Take care of your emotions- parents are human beings. When humans are tired, worried or overwhelmed they get upset, irritated and down more easily. It is not a luxury... it is a necessity for parents to take care of themselves, sleep, exercise, enjoy, if they wish to be able to handle difficult and emotional situations.
Pause- when things are heating up we tend to immediately respond- and these responses are usually far from being effective or regulating. The good old count to 3 tip is really the best thing you can do to help yourself and your child.
Remember- you’re the adult- when your child melts down it means he/she has a hard time containing their own emotions.
Listen to child's emotions- try to understand what’s going on. Emotions don’t just emerge - there is a reason. Think why your child is experiencing these big emotions and help your child to feel understood so you can manage the situtiaon better.
Listen to your emotions- why am I so upset? Maybe I am anxious? Worried? Disappointed or even feel helpless? When you think about your emotions it will help you to feel less upset.
Name the emotions- most children don’t know what they feel and why and are unable to verbally express how they feel. Don’t expect kids to tell you how they feel and why.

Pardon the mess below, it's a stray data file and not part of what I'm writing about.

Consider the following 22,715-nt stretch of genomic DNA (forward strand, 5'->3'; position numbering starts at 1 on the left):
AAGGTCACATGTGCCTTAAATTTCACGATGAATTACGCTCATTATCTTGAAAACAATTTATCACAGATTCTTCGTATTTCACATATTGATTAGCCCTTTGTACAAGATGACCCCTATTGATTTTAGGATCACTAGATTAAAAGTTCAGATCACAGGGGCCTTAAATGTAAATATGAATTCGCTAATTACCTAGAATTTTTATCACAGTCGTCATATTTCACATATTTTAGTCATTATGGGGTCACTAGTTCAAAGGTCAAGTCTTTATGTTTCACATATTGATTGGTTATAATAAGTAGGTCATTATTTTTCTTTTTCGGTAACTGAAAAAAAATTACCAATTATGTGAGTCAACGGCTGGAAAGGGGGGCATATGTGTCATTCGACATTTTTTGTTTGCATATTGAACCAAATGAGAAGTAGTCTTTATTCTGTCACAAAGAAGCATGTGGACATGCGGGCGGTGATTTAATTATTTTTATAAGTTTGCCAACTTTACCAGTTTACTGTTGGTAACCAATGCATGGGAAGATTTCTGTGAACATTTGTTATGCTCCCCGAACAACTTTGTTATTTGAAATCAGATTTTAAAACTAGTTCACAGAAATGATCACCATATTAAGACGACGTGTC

Don’t walk on eggshells- you are trying to prevent an undesirable emotional reaction but actually you are conveying the message that both of you can’t handle big emotions. It is scary for the child and chances the explosion. But when it comes, you will be stronger.
Less “doing” more “being”- parents of children with special needs are very often caught in the day to day tasks and “needs to be done” endless list. Just being together with your child helps all systems to calm down and be reminded what you love about each other.
Have fun with your child- there is nothing more connecting, elevating and encouraging than enjoying and experiencing positive emotions and goofing around with your child. Laugh and have fun!
Get support- talking to a good friend, a therapist or a group of other parents who are going through similar challenges. This often helps parents to regulate their emotions better, which means their kids feel better